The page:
It takes longer than this for any symptoms of primary HIV infection to show up. Not everyone who acquires HIV has any symptoms or notices them, but when they do, it's usually at least one week after exposure and can be several weeks afterwards.
This is known as acute retroviral all syndrome (ARS). This is transitory; after a brief period with symptoms, most people who contract HIV suffer no health problems for several years. Moreover people who have their HIV diagnosed promptly and who receive HIV treatment may never have any symptoms due to HIV. HIV treatment can keep individuals in excellent health for decades.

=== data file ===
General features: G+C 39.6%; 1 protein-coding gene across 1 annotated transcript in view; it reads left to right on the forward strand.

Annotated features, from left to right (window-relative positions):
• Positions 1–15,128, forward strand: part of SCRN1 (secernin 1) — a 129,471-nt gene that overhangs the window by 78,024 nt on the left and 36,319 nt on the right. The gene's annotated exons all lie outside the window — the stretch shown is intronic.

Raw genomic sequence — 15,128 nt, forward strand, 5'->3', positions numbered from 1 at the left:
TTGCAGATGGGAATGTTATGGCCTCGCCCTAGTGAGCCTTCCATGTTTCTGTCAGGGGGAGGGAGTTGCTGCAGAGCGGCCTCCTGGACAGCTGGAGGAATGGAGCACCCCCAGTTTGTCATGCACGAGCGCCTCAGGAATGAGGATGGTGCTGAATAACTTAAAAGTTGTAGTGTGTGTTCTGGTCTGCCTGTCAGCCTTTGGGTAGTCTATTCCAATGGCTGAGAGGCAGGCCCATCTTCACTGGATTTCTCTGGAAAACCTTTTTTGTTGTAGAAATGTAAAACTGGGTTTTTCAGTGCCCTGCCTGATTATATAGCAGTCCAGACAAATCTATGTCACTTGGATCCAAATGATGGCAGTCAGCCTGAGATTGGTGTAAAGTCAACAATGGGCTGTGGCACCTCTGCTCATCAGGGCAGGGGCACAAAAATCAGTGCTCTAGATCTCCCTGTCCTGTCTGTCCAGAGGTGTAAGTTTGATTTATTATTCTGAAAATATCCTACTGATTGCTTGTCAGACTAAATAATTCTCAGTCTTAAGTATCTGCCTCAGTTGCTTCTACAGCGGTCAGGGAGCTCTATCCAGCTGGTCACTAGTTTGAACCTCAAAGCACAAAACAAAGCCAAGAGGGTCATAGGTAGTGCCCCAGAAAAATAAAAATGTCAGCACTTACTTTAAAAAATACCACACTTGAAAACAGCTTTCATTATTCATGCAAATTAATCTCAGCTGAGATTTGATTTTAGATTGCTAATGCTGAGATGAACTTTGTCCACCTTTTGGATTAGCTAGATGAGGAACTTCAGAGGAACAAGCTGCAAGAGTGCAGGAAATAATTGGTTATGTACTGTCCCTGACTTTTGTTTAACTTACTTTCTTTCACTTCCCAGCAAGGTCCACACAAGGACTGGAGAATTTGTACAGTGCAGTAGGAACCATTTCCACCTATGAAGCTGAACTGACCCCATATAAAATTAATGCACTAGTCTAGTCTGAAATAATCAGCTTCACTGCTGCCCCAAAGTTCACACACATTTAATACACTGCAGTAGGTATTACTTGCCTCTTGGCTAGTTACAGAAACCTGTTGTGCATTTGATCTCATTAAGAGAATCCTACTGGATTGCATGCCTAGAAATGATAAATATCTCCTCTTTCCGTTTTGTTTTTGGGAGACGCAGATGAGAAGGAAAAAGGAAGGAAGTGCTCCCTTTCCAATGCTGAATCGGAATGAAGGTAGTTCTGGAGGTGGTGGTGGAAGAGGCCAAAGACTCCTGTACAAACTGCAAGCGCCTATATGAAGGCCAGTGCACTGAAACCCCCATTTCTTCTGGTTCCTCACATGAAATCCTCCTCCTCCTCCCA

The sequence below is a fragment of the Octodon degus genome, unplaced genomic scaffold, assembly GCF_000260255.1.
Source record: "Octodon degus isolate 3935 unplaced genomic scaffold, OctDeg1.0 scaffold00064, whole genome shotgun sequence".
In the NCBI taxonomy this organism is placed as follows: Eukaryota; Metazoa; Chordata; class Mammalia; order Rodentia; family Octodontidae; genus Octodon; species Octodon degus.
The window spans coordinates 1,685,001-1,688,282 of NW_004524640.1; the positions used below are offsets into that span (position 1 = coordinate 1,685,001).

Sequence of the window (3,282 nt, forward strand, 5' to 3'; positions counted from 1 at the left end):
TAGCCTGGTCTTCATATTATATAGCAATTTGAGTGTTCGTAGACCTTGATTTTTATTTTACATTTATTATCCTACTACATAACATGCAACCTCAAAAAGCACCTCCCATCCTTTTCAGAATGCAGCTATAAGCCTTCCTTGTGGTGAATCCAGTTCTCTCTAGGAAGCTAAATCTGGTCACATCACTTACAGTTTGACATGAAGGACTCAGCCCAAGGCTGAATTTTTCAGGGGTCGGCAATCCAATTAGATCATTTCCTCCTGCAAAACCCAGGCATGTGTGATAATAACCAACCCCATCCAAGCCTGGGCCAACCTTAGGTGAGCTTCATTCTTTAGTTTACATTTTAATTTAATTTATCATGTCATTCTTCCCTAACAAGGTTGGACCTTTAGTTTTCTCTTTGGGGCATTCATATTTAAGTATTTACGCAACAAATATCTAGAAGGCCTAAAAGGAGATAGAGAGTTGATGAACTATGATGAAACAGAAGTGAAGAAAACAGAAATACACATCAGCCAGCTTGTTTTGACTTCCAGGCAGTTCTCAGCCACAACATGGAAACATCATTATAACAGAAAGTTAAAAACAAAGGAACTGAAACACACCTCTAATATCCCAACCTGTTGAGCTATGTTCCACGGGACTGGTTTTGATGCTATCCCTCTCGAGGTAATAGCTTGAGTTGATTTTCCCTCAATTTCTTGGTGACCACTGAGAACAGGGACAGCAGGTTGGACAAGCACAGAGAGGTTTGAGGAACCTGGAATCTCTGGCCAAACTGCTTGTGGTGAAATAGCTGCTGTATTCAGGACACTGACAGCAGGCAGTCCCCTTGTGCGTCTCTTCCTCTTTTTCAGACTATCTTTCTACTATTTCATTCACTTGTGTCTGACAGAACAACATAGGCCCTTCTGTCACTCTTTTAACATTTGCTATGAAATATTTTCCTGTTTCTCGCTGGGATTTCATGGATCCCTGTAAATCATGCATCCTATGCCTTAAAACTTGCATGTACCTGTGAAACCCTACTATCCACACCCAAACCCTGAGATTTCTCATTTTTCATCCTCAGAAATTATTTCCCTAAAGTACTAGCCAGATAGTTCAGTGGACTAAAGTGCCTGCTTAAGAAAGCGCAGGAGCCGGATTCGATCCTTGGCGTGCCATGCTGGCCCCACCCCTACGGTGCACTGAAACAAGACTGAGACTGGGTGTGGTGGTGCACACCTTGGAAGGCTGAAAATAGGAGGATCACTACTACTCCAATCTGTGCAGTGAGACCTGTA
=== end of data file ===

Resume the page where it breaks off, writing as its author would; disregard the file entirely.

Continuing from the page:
So if you are experiencing some symptoms two or three days after you took a sexual risk, there is almost certainly another explanation for your health issues than HIV. You may want to see your doctor and have the symptoms investigated.
Acute retroviral syndrome can include sore throat, muscle and joint aches and pains, rashes, chills, night sweats, headaches, feeling generally unwell, mouth ulcers, weight loss, tiredness and swollen glands. However the same symptoms could be caused by many other infections, including influenza, mononucleosis, strep throat, rubella, herpes viruses, shingles and toxoplasmosis.
More on HIV Symptoms at TheBody.com
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